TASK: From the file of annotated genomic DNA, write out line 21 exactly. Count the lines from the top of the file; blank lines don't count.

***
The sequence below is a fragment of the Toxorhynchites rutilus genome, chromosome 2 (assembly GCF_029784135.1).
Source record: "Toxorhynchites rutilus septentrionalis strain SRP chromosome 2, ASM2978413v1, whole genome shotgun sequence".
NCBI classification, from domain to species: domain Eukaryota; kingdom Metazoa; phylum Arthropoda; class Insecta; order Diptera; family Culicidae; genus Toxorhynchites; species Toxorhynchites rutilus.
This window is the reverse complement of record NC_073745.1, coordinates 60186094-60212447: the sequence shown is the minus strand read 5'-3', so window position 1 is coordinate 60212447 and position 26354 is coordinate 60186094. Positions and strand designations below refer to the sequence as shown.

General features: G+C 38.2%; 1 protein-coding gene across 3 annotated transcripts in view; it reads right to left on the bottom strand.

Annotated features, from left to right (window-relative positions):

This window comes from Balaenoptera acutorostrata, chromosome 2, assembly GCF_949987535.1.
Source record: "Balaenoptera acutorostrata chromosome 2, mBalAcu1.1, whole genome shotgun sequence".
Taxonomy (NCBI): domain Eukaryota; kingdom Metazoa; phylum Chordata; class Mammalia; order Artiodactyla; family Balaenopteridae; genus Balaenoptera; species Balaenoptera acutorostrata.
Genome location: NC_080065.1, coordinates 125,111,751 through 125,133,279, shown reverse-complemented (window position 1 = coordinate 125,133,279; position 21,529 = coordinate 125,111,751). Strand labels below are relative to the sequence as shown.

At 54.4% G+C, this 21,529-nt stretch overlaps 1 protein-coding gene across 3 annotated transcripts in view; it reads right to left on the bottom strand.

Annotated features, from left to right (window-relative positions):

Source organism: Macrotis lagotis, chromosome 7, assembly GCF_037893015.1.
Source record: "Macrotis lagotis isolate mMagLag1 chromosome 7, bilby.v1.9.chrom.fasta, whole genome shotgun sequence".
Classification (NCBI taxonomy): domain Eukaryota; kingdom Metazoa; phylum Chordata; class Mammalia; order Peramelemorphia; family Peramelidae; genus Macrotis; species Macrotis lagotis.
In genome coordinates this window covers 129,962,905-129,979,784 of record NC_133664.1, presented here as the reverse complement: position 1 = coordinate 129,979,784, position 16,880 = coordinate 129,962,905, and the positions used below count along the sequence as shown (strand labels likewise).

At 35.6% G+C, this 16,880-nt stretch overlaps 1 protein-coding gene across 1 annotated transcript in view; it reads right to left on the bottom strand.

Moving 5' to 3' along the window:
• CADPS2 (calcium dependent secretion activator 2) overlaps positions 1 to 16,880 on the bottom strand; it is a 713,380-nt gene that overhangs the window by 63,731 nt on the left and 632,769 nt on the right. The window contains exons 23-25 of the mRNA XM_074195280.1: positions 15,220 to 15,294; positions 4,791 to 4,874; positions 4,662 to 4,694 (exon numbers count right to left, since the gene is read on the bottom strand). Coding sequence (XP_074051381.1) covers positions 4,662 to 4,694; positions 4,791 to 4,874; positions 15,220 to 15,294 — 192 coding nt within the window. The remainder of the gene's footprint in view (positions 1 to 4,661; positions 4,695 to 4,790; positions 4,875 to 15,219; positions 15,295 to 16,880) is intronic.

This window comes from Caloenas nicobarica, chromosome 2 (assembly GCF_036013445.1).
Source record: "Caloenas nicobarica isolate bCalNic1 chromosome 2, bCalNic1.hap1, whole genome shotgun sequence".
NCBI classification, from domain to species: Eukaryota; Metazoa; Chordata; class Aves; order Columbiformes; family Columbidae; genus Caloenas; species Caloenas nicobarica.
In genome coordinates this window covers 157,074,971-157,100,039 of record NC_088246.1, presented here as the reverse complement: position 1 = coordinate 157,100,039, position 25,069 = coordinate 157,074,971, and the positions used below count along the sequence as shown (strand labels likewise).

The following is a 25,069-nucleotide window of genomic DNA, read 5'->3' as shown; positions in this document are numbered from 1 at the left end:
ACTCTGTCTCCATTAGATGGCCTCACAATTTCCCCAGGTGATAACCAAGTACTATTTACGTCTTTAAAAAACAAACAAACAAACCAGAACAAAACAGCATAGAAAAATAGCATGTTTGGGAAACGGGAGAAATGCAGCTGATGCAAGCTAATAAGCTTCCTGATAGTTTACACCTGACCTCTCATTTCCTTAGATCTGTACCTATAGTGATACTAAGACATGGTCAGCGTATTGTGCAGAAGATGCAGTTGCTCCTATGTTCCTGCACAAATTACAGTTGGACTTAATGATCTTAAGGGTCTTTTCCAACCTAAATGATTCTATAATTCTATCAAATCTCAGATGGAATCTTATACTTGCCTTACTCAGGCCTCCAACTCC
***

Source record: "Caloenas nicobarica isolate bCalNic1 chromosome 2, bCalNic1.hap1, whole genome shotgun sequence".